On his way to the podium to pick up his Oscar for Best Director for his biographical work Gandhi (1982), British director Richard Attenborough would make a stop at the side of Steven Spielberg and whisper to the younger man, “This belongs to you”, before carrying on to accept his Oscar.
It sure did.
In one of the travesties of Oscar history, ‘Gandhi’ (1982) would win eight Academy Awards including Best Film, Best Director, Best Actor (Ben Kingsley) and Best Screenplay. Steven Spielberg’s dreamscape of a film E. T. – The Extraterrestrial (1982) would win four, losing Best Director and Best Film to an inferior film. Many critics at the time pointed out that Attenborough’s film was an old fashioned Hollywood biography, one that focused entirely on the character’s goodness and great achievements rather than dare to show anything remotely negative about him.
Partway through watching the film back in 1982, I would not have been shocked had Gandhi walked on water, such was the story the director was telling. And please, I mean no disrespect to Mahatma Gandhi nor his sublime accomplishments, it is the film of his life to which I object and the shameless manner the Academy chose to honor Gandhi the man, rather than the film. One year after the film had collected Best Picture there were essays popping up in film journals and magazines challenging the Academy’s choice, and noting that Gandhi (1982) by that time out on video was already old fashioned and out of touch with modern cinema.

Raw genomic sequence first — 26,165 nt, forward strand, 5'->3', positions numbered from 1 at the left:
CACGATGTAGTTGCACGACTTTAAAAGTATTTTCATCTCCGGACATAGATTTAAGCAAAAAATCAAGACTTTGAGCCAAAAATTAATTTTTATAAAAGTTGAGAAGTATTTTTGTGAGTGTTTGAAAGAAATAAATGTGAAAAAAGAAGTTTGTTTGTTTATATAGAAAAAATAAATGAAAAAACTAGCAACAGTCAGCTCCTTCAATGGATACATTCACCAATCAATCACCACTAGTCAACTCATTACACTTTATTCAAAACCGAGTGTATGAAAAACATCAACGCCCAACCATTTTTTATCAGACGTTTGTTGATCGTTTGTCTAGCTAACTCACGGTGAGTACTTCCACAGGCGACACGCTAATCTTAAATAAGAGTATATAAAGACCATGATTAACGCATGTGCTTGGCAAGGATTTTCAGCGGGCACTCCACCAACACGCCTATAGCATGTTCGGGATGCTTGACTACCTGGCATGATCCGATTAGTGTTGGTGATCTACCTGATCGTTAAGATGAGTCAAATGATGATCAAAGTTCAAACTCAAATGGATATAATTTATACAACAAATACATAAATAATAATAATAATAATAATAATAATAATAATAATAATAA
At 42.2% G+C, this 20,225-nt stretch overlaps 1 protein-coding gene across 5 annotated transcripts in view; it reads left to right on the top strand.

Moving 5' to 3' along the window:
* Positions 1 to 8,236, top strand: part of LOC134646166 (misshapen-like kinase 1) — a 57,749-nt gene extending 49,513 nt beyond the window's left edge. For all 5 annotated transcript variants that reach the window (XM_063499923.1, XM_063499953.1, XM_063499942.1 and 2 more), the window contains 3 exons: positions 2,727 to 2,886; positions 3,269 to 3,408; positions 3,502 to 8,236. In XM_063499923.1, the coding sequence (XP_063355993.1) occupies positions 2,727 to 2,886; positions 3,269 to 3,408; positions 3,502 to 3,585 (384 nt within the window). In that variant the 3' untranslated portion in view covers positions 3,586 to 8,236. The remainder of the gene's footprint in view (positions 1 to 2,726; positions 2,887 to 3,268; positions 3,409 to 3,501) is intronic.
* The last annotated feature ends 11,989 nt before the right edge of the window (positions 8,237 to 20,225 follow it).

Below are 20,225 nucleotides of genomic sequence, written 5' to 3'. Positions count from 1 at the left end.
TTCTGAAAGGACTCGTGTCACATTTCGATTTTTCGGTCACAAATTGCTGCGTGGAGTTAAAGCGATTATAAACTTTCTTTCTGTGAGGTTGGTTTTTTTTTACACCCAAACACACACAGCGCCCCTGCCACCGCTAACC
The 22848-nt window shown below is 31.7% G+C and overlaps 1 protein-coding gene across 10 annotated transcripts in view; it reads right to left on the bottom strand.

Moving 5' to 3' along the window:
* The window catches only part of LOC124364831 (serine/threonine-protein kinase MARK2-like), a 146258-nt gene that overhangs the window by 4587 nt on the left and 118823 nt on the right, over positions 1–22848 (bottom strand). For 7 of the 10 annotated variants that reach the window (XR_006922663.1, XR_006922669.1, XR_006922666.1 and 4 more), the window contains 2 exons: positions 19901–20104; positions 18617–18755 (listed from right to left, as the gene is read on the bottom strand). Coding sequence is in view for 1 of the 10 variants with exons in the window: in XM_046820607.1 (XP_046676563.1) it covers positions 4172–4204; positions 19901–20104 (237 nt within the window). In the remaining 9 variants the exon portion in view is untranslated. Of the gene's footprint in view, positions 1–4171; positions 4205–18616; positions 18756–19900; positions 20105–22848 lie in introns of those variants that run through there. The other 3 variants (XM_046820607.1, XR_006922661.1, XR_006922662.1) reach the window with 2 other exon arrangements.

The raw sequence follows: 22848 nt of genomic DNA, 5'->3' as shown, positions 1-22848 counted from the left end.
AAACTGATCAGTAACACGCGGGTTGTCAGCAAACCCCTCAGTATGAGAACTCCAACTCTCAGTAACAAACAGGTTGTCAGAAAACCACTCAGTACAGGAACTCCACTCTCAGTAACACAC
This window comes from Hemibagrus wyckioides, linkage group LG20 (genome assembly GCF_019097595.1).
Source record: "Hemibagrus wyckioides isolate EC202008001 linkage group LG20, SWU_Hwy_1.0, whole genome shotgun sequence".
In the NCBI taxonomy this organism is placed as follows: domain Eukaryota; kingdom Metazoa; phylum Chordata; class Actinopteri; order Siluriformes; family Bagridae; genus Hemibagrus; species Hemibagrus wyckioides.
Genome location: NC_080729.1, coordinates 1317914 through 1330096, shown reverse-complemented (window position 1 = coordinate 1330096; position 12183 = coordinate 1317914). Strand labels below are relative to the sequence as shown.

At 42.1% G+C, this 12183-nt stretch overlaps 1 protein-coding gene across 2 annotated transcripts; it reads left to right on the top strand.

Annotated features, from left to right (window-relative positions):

It marked the third consecutive year than an actor had won the Oscar for directing, Robert Redford winning for Ordinary People (1980) besting Martin Scorsese for Raging Bull (1980), Warren Beatty deservedly wining for Reds (1981), and now Attenborough. That each had also won honors from the Directors Guild of America (DGA) must have been a double sting for long time directors losing to actors at the helm.
Spielberg’s E.T. – The Extraterrestrial (1982) or Sydney Pollacks’s hysterically funny Tootise (1982) were each better choices for the litany of awards Gandhi (1982) would win. How it happened, why it happened, we all know, just as we know it should not have happened. Spielberg made a magnificent fantasy film in which the leading man was a special effect. A four foot tall chunk of latex with Einstein eyes, no visible nose, a neck that could be elongated at will, skin that was sort of damp and slimy, hands with long fingers that could heal, and feet that were, well, ugly. Voiced by actresses in post, operated by a dozen or more men with with remote controls and cable controlled switches, the little alien came to life on screen.